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Stocks Bed Bath & Beyond Inc

  • Stock index futures indicated another down day for Wall Street, as investors doubted whether government intervention would alleviate economic turmoil.

  • Investors are growing more worried about the health of retail, especially after Circuit City filed for bankruptcy protection.

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    The Dow ended modestly lower with investors worried about the outlook from a raft of companies including General Motors and Goldman Sachs in this harsh environment.

  • Stocks closed lower as investors worried about the global economic downturn and enthusiasm for China's deep-pocketed stimulus plan faded.

  • Stocks shot out of the gate Monday, boosted by China's massive stimulus plan.  Techs sat out the rally, dragged down by Dish Networks after the satellite TV provider's dismal results and Google after Microsoft announced a deal with Sun.

  • A Circuit City store in Richmond, Virginia.

    Circuit City Stores, the No. 2 U.S. consumer electronics retailer, filed for bankruptcy protection Monday just a few weeks before the start of the key holiday shopping season, becoming the largest retailer to file under Chapter 11 this year.

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    All those negative same-store sales numbers might add up to positive results for investors.

  • Holiday shopping looks bleak for U.S.  department stores, but there will be some exceptions, says David Strasser of Banc of America Securities.

  • Shopper with Bloomingdales Bags

    Halloween isn't just about crazy costumes and sugar highs. For advertisers it represents the unofficial start of holiday-season advertising. Expect to start seeing plenty of ads in your paper urging you to go shopping.

  • Instead of Fido’s final resting place, a major retailer in the industry might be headed to the graveyard thanks to Wal-Mart.

  • The cruel earnings season for the American worker intensified Wednesday as more companies announced layoffs.

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    This holiday season is make or break for some retailers, and while it’s not even Halloween yet, we’re already seeing some of them break. Are we going to see more before Christmas?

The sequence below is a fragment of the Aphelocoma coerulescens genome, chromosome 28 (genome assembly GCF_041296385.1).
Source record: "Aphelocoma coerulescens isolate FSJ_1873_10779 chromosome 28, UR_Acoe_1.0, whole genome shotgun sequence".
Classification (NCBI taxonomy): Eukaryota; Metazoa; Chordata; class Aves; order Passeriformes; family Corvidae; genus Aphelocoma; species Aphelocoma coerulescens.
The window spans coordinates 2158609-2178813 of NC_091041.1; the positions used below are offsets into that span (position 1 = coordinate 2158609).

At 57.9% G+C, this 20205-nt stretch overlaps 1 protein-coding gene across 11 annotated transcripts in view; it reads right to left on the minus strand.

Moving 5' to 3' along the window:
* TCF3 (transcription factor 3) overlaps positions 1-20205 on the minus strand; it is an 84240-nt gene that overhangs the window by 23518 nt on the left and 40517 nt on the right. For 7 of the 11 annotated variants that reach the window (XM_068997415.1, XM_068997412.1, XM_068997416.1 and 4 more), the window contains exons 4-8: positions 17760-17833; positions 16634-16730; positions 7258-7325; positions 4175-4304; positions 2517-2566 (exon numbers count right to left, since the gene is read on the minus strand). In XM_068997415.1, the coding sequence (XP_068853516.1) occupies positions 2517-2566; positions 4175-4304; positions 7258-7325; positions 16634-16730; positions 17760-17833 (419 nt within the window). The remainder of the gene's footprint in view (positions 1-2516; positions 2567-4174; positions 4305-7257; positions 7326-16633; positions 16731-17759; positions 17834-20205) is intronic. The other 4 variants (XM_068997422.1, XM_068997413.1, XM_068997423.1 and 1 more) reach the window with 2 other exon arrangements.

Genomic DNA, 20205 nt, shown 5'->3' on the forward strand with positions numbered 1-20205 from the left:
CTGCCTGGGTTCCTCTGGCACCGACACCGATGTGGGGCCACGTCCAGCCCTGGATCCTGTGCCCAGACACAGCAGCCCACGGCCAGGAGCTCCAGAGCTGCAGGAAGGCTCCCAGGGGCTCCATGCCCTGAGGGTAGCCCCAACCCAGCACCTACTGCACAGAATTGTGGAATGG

• The dispute could hurt more than just one company's earnings if it isn't resolved soon, Cramer says.

  • The House rejected the Wall Street bailout bill and the market screamed, selling off frantically until the Dow was left with its biggest one-day point drop ever. "This is panic and ... fear run amok," Zachary Karabell, president of River Twice Research told CNBC. "Right now we are in a classic moment of a financial meltdown," he said.

  • The market screamed as the House vote on the Wall Street bailout bill teetered on the edge of a cliff — and then fell off. At one point, the Dow was down more than 700 points -- its second biggest intraday move on record.

  • Stocks fell sharply Monday as fear rippled through the market with cracks starting to show in the global financial system and a House vote on the Wall Street bailout bill due later today.

  • Stocks fell sharply Monday as fear rippled through the market with cracks starting to show in the global financial system and a House vote on the Wall Street bailout bill due later today.

  • This sector is "very vulnerable," Cramer says, and needs Congress to act quickly.

  • For the historic week ending Friday, September 19, 2008,  the major U.S. Indices managed to close mixed and almost flat after one of the most volatile trading weeks ever, driven by the collapse of investment bank, Lehman Brothers, enormous government actions around the globe, and billion dollar deal making.  In one week, the government bailed out AIG, pumped funds into money markets, and banned short selling of financials - all while keeping the Fed Funds target unchanged and taking unprecedented actions to halt the liquidity crisis.  The CBOE Volatility Index (VIX) surpassed the benchmark level of 30, hitting an intraday high of 42.16 on Thursday, its highest level since 10/2002.    The major indices were all up and down +/- 3% for 4 of the past 5 days.  The Dow posted a 2 day point move of more than 778 points as of Friday’s close, after plummeting 811 between Monday and Wednesday and hitting 10,609.66, its lowest level since 11/9/2005.  On Friday, The Nasdaq Composite recorded a 2-day point move of greater than 175 points after it closed down 109.05 points on Wednesday, its first triple digit decline for one day since it began trading after the 9/11 attacks.  The S&P 500 flirted with record territory closing up 98.7 over the last two days, marking its biggest 2-day point move since 3/16/2000, the largest 2-day point move ever.

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    Stocks rallied at the close after the Federal Reserve held the line on interest rates and investors were encouraged that Lehman Brothers and American International Group might work out deals to improve their perilous financial situation.